Gauging your employee's job satisfaction is like measuring tidewaters – both can change with the time of day.
"Job satisfaction is one of the more mis-understood concepts in the science and practice of work behavior," says Howard Weiss, Purdue University expert on organizational psychology. He says research shows that whether workers rate their job satisfaction as high or low has little effect on job performance, absenteeism or turnover. Weiss, who studies job satisfaction, says daily events drive the emotional states of your employees and thus affect their day-to-day behavior and job satisfaction.
Further, an unhappy employee can be productive and may even decide not to quit the job. But his or her attitude may negatively impact fellow workers, customers or clients.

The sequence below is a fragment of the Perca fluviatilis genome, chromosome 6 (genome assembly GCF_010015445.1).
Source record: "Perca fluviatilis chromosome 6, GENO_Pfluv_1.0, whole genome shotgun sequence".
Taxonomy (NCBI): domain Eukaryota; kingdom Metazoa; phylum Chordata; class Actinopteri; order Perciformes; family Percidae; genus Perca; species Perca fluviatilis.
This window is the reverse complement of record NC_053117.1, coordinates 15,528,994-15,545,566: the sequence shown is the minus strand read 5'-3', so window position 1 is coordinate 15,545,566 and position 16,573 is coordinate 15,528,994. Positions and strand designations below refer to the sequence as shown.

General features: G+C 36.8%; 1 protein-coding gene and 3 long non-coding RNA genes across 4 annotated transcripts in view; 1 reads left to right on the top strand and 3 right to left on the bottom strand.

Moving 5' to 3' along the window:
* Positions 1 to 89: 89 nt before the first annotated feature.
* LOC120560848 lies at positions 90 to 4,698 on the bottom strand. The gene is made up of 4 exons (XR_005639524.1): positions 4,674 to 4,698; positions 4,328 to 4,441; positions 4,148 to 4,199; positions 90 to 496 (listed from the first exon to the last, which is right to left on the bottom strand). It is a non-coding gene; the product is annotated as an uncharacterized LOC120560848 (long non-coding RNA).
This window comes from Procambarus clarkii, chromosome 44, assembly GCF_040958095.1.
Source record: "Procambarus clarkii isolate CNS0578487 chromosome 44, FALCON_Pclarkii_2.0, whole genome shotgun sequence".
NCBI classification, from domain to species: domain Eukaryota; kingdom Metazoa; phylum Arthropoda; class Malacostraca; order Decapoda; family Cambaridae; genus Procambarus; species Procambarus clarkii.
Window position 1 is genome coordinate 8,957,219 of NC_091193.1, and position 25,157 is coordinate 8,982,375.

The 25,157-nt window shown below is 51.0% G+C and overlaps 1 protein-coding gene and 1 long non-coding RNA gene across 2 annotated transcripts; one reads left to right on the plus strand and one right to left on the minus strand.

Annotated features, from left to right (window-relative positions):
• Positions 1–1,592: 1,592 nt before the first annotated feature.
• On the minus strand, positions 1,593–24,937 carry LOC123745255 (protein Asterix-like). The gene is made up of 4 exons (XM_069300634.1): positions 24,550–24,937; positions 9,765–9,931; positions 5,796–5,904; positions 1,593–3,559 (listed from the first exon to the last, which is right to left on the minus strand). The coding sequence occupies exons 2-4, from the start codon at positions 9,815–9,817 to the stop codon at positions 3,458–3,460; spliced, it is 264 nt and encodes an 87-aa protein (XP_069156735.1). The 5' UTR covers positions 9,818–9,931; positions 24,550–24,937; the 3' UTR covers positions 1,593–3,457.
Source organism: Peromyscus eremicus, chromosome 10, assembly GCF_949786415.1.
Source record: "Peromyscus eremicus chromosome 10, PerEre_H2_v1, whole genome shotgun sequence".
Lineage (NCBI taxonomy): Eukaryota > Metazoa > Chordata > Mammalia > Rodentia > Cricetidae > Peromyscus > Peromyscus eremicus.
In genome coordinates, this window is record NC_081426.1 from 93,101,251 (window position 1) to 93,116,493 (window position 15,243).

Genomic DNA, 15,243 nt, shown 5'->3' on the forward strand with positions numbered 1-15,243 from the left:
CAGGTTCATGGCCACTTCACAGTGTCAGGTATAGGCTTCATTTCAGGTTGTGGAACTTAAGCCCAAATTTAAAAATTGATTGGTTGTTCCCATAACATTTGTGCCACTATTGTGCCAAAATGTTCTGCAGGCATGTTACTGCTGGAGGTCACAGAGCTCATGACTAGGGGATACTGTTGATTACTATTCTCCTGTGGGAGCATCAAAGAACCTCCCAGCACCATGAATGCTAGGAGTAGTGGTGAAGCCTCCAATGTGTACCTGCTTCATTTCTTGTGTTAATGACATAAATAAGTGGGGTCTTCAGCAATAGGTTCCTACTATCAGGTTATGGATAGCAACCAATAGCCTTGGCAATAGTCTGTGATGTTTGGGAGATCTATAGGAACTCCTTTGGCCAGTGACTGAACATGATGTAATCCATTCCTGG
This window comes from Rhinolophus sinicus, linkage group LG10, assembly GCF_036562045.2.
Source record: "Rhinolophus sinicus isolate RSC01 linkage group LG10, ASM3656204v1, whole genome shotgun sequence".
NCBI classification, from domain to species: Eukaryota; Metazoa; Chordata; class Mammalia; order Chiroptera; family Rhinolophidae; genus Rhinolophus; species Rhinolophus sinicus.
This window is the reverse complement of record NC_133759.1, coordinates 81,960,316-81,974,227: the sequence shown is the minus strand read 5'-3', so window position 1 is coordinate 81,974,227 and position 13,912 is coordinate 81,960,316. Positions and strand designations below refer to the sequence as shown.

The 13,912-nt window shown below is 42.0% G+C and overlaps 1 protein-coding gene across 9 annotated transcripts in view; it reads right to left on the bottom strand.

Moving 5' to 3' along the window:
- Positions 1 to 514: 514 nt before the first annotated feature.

"Too often, employers assume that employees' feelings are constant," notes Weiss. "Actually, workplaces are more like emotional cauldrons, with daily circumstances influencing employee feelings and job performance." That's why typical measures of job satisfaction – surveys and polls – are not very useful.
Daily turmoil may be the most important factor affecting job satisfaction. Weiss suggests supervisors need to be "events managers," controlling to whatever extent possible the negative events that affect employees. Remember, negative events affect people more intensely than do positive events. Also, there's a ripple effect. For example, a boss yelling at a worker may start a chain reaction as that employee interacts with others throughout the day.
The effect of negative events also may be greater depending on the time of day, according to Weiss' latest findings. In a study of 24 managers, Weiss found that their on-the-job mood fluctuated in daily cycles, with the overall pattern being a low point at the beginning of each day. Their moods tended to improve throughout the day, then peaked in mid-afternoon and stayed there.
The point then is to keep this fluctuation in mind and time employee critiques, reviews, instructions and meetings to your best advantage.